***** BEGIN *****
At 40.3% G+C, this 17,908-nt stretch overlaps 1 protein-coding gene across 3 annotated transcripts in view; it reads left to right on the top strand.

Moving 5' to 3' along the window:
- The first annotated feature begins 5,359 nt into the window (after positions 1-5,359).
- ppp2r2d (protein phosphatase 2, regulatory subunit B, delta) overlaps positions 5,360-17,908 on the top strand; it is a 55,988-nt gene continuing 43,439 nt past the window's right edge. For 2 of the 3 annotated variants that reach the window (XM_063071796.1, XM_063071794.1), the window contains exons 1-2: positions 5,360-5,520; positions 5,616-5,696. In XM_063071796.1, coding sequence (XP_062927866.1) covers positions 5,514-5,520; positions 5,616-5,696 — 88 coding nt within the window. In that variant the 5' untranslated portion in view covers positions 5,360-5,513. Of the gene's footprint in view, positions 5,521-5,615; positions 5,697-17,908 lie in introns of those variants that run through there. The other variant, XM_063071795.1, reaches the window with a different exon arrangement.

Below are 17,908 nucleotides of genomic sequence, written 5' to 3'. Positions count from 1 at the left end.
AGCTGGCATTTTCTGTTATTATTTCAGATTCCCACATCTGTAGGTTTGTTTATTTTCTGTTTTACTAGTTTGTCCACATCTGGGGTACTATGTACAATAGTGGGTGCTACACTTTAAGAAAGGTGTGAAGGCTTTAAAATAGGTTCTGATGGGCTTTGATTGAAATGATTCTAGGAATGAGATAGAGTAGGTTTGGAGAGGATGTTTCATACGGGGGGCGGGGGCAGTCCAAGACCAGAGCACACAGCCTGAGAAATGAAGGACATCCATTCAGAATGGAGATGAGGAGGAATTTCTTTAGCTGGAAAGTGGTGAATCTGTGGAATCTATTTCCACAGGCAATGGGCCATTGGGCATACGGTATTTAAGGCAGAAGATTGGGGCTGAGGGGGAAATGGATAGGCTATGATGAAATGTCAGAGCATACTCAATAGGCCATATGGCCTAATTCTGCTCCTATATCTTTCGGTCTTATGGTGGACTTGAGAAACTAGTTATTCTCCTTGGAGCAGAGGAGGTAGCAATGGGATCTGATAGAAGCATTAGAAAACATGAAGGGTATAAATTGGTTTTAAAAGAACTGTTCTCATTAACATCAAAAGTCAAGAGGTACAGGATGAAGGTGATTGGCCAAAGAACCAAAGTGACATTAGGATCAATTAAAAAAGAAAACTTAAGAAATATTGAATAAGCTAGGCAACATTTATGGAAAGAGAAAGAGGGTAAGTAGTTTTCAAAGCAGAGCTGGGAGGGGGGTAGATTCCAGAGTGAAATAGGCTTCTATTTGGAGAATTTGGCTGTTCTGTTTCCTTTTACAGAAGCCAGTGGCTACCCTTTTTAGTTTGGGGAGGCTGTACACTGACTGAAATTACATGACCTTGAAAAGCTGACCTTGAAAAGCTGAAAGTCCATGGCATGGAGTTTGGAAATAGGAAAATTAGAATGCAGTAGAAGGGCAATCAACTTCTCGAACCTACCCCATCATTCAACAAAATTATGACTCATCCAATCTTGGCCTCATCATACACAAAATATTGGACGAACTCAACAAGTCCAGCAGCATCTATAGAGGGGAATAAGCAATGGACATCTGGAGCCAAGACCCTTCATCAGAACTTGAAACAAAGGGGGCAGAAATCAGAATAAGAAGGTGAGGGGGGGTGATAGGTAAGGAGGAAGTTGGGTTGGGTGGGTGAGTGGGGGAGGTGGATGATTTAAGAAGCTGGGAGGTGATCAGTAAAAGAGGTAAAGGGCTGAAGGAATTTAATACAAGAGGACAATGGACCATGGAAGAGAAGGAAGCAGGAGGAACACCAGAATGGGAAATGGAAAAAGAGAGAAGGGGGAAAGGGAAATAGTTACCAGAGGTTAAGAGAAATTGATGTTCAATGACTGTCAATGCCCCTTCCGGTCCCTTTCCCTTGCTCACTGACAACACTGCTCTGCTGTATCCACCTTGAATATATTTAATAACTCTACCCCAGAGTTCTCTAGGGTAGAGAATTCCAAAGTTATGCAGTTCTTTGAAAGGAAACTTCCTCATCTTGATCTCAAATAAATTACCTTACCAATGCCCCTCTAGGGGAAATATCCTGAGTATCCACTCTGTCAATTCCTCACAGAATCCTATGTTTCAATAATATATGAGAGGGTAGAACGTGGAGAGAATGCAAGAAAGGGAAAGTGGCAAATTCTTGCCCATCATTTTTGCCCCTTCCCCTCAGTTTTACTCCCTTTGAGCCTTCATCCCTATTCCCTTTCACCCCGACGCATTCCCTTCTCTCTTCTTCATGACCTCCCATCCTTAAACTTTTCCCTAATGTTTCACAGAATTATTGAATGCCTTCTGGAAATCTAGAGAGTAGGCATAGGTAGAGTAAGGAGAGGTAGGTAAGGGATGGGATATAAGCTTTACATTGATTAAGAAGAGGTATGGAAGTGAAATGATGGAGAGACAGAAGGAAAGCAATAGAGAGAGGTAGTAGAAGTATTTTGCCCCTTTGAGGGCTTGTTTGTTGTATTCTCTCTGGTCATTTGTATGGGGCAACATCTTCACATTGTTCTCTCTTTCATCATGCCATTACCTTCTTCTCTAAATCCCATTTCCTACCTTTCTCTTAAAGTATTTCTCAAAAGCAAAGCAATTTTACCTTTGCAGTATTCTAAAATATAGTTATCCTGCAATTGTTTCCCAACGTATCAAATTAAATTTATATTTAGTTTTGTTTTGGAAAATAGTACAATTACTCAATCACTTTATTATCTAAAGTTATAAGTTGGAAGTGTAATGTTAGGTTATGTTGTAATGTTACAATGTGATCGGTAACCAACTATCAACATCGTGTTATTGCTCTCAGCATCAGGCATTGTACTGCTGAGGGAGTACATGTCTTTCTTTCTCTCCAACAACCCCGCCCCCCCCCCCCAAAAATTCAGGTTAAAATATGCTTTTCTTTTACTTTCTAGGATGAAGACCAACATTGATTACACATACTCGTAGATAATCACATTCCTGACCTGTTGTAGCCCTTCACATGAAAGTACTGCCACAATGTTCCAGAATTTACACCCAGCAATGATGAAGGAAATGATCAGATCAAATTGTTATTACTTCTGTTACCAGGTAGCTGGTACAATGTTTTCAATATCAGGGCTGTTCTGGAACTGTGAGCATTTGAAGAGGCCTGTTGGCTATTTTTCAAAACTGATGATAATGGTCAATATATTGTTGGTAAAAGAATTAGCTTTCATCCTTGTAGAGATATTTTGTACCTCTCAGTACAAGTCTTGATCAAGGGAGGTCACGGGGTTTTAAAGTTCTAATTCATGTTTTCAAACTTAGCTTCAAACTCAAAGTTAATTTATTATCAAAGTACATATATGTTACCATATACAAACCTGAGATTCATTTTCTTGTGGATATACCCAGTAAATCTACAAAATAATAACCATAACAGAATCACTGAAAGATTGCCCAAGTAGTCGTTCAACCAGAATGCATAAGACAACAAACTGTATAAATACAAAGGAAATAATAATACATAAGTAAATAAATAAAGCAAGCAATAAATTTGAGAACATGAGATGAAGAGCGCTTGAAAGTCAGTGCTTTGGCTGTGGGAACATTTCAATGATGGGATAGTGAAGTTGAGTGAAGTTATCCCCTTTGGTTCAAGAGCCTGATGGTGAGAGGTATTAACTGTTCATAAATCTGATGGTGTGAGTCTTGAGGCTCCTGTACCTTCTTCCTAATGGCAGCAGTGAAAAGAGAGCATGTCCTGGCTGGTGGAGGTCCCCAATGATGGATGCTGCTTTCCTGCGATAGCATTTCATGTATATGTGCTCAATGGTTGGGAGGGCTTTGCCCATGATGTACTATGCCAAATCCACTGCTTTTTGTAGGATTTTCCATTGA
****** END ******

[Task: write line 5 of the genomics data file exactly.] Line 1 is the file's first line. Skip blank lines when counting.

Below are 17,908 nucleotides of genomic sequence, written 5' to 3'. Positions count from 1 at the left end.